We All Live In A Blue Jungian Sea

 

by Larry Fyffe

The poems of Guillaume Apollinaire, who is credited with coining the words ‘cubism’ and ‘surrealism’, are not all filled with dark humour; there be light-humoured poems as well. The Rimbardian fairy-tale-like poem by Apollinaire given below creates ancient mythological correspondences with the human condiction in modern times. Sigmund Freud does much the same thing.

Apollinaire, in his long poem, does so more directly than do the lyrics of singer/songwriter Bob Dylan in his song ‘Man Gave Names To All The Animals,’ which alludes to religion:

And Adam gave names to all cattle
And to every fowl of the air
And to every beast of the field
(Genesis 2: 20)

In ancient mythology, Orpheus plays a lyre made from a tortoise shell given to him by the Sun God, Apollo, whose sister is the Moon Goddess, Diana; Orpheus grows up in the Thrace region of Greece; Eurydice becomes his wife – she dies from a snakebite, and Orpheus fails to get her all the way out of Hades because he’s told not to look back at her, and he does.

Orpheus accompanies Jason on a sea journey in quest of the Golden Fleece, the skin from the Holy Ram of the Thunder God, Zeus, that’s guarded by a dragon. On the way back, Orpheus with his lyre drowns out the seductive voices of the dangerous Sirens. Winged Medusa, with her hair of poisonous snakes, turns men into stone who look at her face; she gives birth to Pegasus, a winged horse, ridden by the Greek hero who slays the monster that has a head of a lion, a body of a goat, and a tail of a serpent.

In his song lyrics, Bob Dylan refers to bears, bulls, cows, pigs, snakes, and sheep; Guillaume, in his poem, to lions, horses, serpents, tortoises, elephants, mice, and more.

Following are some verses of “The Beastiary Or Orpheus’ Procession” by Gùillaume Apollinaire (translated by Kline):

From magic Trace, O delirium!
My sure fingers sound the strings
The creatures pass to the sounds
Of my tortoise, and the songs I sing
(The Tortoise)

My harsh dreams knew the riding of you
My gold-chariot will be your lovely car
That for reins will hold tight to frenzy
My verses, the patterns of all poetry
(The Horse)

The fleece of this goat and even
That gold one which cost such pain
To Jason's not worth a sou towards
The tresses which I take
The Tibetan Goat)

You set yourself against beauty
And how many women have been
Victims of your cruelty!
Eve, Eurydice, Cleopatra
I know three or four more
(The Serpent)

Bob Dylan obliquely alludes to the story of Orpheus and Eurydice in the following song lyrics; the writer changes the artist into a woman who looks not back but to the present for inspiration to create art:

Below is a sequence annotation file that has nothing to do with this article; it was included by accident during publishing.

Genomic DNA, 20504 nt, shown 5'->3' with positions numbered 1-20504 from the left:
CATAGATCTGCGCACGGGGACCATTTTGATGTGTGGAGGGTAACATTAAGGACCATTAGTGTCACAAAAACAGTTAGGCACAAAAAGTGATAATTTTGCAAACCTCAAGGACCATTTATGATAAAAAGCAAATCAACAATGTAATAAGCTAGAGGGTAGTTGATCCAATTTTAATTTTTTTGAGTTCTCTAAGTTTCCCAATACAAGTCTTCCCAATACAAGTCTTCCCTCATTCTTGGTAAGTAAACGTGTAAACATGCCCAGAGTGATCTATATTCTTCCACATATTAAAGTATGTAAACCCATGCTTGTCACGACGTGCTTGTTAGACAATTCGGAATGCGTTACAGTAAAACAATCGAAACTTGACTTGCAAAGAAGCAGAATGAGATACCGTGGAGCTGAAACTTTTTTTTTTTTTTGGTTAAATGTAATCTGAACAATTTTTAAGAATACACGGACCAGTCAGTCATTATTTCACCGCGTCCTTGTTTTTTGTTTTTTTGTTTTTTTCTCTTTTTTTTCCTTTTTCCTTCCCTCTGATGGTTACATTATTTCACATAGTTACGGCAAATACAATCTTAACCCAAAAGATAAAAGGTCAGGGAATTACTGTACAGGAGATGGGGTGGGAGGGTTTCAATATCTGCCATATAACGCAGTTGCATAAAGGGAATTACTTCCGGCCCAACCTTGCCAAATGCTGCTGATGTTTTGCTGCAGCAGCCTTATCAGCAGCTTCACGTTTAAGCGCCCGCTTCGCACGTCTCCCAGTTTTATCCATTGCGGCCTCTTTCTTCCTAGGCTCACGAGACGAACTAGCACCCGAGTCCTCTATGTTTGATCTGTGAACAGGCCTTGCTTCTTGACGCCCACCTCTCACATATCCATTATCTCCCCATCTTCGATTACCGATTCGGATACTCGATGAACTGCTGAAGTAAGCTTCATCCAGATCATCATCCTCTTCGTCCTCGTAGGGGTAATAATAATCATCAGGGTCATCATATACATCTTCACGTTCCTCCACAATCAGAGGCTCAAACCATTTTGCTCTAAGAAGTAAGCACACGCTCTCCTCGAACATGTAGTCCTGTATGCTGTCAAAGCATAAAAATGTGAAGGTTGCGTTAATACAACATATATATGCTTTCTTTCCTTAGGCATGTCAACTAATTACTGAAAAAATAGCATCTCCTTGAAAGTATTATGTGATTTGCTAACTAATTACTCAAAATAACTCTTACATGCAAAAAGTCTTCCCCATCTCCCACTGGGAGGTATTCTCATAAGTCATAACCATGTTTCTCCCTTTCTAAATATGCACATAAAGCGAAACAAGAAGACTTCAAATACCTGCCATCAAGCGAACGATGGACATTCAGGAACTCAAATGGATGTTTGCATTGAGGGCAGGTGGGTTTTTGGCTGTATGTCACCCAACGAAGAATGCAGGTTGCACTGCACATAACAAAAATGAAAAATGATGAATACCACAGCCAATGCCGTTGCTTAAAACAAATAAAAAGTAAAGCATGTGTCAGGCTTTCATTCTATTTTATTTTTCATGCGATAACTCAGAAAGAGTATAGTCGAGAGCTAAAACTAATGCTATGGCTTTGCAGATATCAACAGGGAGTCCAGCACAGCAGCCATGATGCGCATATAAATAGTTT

She's got everything she needs
She's an artist, she don't look back
She can take the dark out of the night-time
And paint the daytime black
(Bob Dylan: She Belongs To Me)

Apollinaire looks back to ancient mythology; he brings into the present in order to objectify human emotions and sexuality in the context of modern times.

The story of Medusa is called upon:

Medusas, miserable heads
With hairs of violet
You enjoy the hurricane
And I enjoy the very same
(Guillaume Apollinaire: The Jellyfish)

In the following song lyrics, there’s an allusion thereto as well, but it’s not so direct:

See the primitive wallflower freeze
When the jelly-faced women all sneezed
(Bob Dylan: Visions Of Johanna)

There also be a well-hidden mythological allusion to Venus, the Goddess of Love, giving her shield, adorned  with a goose, to her son:

Train wheels runnin' through the back of my memory
When I ran on the hilltop following a pack of wild geese
(Bob Dylan: When I Paint My Masterpiece)

Referencing:

And there the silvery goose flying through the gilded
Colonnades cackled that the Gauls were at the gate
(Virgil: The Aeneid)

Religion is not left untouched by Guillaume Apolinaire’s sexually suggestive humour:

Dove, both love and spirit
Who engendered Jesus Christ
Like you I love Mary
And so with her I marry
(Guillaume Apollinaire: The Dove)

The singer/singer, as mentioned, messes around with stories in the Judeo-Christian holy book:

Hot chili peppers in the blistering sun
Dust on my face, and my cape
Me and Magdalena on the run
I think this time we shall escape
(Bob Dylan: Romance In Durango ~ Dylan/Levy)

What else is on the site

You’ll find some notes about our latest posts arranged by themes and subjects on the home page.  You can also see details of our main sections on this site at the top of this page under the picture.

The index to all the 590 Dylan compositions and co-compositions that we have found on the A to Z page.

We also have a very lively discussion group “Untold Dylan” on Facebook with over 2000 active members.  (Try imagining a place where it is always safe and warm).  Just type the phrase “Untold Dylan” in, on your Facebook page or follow this link 

If you are interested in Dylan’s work from a particular year or era, your best place to start is Bob Dylan year by year.

On the other hand if you would like to write for this website, please do drop me a line with details of your idea, or if you prefer, a whole article.  Email Tony@schools.co.uk

And please do note   The Bob Dylan Project, which lists every Dylan song in alphabetical order, and has links to licensed recordings and performances by Dylan and by other artists, is starting to link back to our reviews

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2 Responses to We All Live In A Blue Jungian Sea

  1. Larry fyffe says:

    *Rimbaudian

  2. Larry fyffe says:

    ** The singer/songwriter

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